Saint Genèvieve (c. 422–512) is known as the “Patron Saint of Paris” then later as the “Patron Saint of Disasters and Fevers” with her name invoked by Catholic faithful in times of disasters such as droughts, floods, and pestilence. Genevieve was born in 422 AD. She first became known in 451 AD, when the army of Atilla the Hun, which had already pillaged the neighboring cities of Treves, Metz and Reims, was threatening the city of Paris.

The Parisians were already planning to abandon the city, but they were persuaded to resist and prepare for the impending invasion by Genevieve. Some of the them have actually evacuated but Genevieve brought the remaining women outside the city walls to face the enemy. Attila then surprisingly bypassed Paris and attacked Orleans instead.

Then in 461, the city was threatened again by the Salian Franks, led by Childeric I (436-481). This siege of the city lasted ten years, cutting off food supply to the city. Geneviève organized a way to feed the people. She led an expedition that brought in wheat to the hungry city from the neighboring regions of Brie and Champagne on a flotilla of eleven barges that somehow slipped through the enemy lines.

When the siege ended and after hearing about what she did, Childeric sent for her and, out of admiration, asked what he could do for her. She said to him, “Release your prisoners. Their only fault was that they so dearly loved their city.” He granted this and later made her one of his counselors. Genevieve died on January 3, 512 AD and her burial ground inside the church of Sts. Peter and Paul became a pilgrimage site with numerous miracles and cures attributed to her intercession. But it was in 1129, during a severe epidemic of ergot poisoning that swept France, that Bishop Stephen of Paris ordered her casket to be paraded around the city.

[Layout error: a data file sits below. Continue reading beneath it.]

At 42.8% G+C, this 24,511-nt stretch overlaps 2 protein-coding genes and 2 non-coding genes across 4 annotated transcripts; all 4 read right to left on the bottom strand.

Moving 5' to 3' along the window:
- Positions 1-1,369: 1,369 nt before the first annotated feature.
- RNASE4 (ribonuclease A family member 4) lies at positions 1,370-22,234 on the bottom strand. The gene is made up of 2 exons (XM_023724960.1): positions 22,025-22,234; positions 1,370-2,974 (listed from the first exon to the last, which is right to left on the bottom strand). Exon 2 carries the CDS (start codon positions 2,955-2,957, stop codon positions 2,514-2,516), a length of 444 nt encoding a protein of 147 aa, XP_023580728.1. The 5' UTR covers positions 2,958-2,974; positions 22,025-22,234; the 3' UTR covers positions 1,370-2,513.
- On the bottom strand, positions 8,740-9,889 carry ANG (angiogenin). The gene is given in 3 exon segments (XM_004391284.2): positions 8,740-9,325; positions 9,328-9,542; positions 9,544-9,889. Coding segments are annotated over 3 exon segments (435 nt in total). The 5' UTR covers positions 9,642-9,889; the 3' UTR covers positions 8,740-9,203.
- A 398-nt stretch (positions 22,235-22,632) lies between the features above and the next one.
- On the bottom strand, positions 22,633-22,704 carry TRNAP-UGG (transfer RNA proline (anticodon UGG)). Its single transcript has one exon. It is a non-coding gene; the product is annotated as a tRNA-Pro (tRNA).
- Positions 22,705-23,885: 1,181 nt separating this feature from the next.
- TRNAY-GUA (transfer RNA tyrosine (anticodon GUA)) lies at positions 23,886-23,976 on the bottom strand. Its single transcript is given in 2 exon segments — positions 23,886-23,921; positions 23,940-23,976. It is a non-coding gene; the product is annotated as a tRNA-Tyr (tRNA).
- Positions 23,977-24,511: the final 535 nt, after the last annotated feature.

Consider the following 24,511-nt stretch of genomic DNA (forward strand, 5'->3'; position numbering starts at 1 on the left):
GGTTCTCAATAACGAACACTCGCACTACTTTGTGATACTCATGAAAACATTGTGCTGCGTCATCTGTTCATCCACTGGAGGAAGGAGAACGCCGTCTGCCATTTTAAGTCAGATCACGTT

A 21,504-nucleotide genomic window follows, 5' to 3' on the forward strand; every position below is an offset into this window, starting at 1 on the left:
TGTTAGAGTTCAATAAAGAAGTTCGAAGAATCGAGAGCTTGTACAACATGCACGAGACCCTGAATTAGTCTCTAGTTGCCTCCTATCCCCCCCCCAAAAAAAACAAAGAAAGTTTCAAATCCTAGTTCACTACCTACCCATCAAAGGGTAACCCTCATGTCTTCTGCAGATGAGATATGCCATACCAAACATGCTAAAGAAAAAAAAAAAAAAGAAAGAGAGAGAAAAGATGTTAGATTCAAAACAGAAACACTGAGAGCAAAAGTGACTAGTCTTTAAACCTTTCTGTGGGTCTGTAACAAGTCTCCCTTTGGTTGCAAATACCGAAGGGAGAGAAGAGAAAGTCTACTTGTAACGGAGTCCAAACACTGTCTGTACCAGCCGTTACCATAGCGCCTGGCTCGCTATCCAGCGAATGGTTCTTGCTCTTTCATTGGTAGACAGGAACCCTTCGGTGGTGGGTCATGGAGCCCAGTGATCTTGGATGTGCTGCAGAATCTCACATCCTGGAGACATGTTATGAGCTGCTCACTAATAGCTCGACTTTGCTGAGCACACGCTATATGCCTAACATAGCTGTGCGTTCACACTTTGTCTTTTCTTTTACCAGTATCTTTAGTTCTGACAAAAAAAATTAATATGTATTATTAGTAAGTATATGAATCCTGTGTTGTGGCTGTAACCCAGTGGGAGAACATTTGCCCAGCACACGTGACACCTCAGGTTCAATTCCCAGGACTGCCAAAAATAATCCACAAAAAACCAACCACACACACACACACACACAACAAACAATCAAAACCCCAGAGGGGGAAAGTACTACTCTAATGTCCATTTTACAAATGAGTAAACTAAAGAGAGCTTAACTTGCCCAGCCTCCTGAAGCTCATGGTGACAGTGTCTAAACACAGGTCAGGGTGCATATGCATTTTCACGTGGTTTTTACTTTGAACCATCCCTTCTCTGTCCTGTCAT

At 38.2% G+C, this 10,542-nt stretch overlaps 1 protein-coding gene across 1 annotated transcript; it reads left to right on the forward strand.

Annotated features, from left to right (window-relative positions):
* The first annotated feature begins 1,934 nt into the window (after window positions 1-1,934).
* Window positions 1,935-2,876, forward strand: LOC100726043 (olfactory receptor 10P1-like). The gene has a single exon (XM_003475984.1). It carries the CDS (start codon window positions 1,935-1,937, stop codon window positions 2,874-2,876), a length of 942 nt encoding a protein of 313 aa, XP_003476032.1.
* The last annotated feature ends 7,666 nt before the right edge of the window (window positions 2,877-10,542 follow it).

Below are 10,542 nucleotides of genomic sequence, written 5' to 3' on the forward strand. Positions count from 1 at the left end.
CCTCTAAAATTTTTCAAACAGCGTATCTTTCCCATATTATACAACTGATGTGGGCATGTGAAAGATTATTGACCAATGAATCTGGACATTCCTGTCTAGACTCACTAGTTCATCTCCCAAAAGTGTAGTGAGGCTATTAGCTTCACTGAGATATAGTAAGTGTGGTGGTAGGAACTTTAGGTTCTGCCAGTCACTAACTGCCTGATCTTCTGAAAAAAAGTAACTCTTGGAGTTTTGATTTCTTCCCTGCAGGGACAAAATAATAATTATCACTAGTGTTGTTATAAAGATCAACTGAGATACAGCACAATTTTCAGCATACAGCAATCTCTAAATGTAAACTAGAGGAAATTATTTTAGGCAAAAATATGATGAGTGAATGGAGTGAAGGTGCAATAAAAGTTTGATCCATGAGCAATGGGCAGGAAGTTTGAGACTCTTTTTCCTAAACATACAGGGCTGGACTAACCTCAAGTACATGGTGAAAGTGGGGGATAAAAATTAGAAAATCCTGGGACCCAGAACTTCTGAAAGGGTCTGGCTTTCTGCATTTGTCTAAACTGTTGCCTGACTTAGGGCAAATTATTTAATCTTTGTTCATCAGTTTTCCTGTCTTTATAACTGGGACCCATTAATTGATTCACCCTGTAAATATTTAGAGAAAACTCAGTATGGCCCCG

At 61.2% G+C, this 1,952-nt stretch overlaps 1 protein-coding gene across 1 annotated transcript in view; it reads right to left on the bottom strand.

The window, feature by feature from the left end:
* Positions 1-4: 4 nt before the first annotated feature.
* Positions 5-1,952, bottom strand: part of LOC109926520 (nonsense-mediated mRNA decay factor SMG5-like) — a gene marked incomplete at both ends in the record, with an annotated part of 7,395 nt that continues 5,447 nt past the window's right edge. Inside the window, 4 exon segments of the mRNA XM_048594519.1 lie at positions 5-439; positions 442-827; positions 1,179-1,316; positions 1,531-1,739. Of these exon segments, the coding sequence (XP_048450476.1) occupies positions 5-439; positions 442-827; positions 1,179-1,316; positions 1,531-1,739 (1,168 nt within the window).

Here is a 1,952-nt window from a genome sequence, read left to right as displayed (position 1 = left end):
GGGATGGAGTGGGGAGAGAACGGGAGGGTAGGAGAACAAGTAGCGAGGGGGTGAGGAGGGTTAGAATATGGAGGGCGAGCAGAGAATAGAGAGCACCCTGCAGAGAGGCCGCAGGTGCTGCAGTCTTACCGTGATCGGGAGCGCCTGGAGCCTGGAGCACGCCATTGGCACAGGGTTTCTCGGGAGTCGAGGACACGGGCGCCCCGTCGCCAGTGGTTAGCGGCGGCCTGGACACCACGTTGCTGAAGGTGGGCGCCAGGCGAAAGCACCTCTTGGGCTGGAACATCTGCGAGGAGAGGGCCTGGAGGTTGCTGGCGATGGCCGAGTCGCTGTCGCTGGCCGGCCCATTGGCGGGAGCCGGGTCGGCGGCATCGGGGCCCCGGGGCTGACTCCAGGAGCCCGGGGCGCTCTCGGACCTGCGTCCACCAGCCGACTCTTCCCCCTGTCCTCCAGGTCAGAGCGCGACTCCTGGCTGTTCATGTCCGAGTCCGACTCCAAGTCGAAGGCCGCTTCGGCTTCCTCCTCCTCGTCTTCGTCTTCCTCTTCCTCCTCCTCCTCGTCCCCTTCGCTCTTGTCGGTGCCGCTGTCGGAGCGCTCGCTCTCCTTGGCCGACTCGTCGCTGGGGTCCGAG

It was said that thousands were cured when they saw or touched the casket. The following year, Pope Innocent II visited Paris and ordered an annual feast to celebrate the miracle. There are no records as to when Genevieve was declared a Saint. She probably was declared as one by a local bishop by virtue of popular devotion. She is typically depicted as a shepherdess or a peasant girl holding a candle and bringing bread.